- 47 updates
Comedian Jimmy Carr refused to expand on the statement he released on Twitter earlier when he arrived at the BBC studios to film his Channel 4 show 8 out of 10 Cats.
ITV News Political Editor Tom Bradby asked David Cameron if he thought Gary Barlow's "tax affairs were morally wrong and should he give back his OBE".
The Prime Minister dodged the question by saying he would not give a "running commentary on different people's tax affairs" as "that would not be right".
Asked if any members of the Cabinet used a tax avoidance scheme, Business Secretary Vince Cable said: "As far as I know we do not. We observe the law obviously but also try to set an example."
- Tax avoidance is the process of dodging taxation law without actually breaking it.
- The company K2, used by comedian Jimmy Carr, works by transferring salaries from mainland investors into a Jersey-based trust which then gives the money back to investors in the form of loans.
- Loans are not subject to income tax.
- Jimmy Carr used the aggressive, but legal, scheme to protect some £3.3 million a year, a Times investigation uncovered. He is said to be one of more than 1,000 beneficiaries who shelter some £168 million from the taxman each year using K2.
The Times explains in more detail how K2 works - and has undercover footage of people who run it.
Jimmy Carr left his house in London this morning after he admitted he had "made a terrible error of judgement" over his tax arrangements. The comedian made no comment to the waiting media as he left in a black Range Rover.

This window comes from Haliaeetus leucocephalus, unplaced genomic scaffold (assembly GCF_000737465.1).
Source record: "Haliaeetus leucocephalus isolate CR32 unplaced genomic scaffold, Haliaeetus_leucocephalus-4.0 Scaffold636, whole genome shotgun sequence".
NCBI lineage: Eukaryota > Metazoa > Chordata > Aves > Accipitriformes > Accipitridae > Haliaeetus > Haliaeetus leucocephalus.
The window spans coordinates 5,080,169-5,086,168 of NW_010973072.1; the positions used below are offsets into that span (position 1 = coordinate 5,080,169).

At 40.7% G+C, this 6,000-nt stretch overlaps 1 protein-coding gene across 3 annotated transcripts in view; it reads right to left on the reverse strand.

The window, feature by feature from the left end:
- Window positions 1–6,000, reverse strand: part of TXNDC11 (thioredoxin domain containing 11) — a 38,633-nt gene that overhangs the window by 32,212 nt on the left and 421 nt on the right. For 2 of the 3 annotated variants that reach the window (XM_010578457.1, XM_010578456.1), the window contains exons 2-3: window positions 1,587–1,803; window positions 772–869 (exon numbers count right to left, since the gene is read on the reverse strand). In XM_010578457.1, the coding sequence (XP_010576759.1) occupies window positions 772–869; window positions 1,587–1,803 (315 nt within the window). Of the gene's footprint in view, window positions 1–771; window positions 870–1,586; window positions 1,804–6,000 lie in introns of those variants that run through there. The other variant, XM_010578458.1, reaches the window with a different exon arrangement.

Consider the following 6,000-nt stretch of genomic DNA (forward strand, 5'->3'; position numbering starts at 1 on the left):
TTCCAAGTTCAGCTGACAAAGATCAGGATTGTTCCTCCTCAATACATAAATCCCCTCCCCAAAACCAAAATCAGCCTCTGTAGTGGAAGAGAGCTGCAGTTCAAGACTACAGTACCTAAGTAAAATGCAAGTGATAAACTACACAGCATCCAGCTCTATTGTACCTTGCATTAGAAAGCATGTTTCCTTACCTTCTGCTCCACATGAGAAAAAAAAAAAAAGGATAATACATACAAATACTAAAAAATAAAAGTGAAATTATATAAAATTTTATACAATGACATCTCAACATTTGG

The Press Association's Political Correspondent James Tapsfield tweeted that Downing Street is looking into whether ministers will have to disclose their tax returns.
Jimmy Carr is due to record an episode of the Channel 4 show 8 Out Of 10 Cats today. The comedian Jon Richardson, one of the team captains on the show, has tweeted this:
Stewart Wood, a shadow cabinet minister and adviser to Labour leader Ed Miliband, has tweeted that David Cameron should now look at those in his party that use tax avoidance schemes:
Latest ITV News reports
Comedian Jimmy Carr has admitted he made a "terrible error of judgement" over his tax arrangements.
Jimmy Carr did not break the law, but he exemplifies the feeling that the rich live by different rules than the rest of us.